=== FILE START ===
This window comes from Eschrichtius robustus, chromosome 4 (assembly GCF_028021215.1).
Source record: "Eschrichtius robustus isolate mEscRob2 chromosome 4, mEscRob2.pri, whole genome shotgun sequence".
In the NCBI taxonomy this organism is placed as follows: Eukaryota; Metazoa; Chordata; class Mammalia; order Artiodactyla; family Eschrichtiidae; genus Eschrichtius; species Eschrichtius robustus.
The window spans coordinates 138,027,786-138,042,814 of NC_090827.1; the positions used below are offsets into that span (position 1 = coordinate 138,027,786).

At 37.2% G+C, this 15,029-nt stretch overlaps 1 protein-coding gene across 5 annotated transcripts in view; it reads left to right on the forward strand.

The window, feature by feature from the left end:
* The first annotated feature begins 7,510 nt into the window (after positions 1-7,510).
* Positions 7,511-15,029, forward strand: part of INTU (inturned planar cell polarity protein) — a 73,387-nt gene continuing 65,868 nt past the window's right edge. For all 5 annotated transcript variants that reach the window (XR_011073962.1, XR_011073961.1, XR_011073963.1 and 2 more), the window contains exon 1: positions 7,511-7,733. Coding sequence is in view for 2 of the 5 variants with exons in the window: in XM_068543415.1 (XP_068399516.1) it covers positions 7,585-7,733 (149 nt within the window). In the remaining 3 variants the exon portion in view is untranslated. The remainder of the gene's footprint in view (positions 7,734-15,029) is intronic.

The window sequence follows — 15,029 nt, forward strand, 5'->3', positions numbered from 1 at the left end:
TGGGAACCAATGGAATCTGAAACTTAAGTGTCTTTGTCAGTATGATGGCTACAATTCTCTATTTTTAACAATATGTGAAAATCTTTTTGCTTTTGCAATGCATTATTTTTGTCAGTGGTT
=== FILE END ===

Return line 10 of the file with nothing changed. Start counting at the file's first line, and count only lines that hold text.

TGGGAACCAATGGAATCTGAAACTTAAGTGTCTTTGTCAGTATGATGGCTACAATTCTCTATTTTTAACAATATGTGAAAATCTTTTTGCTTTTGCAATGCATTATTTTTGTCAGTGGTT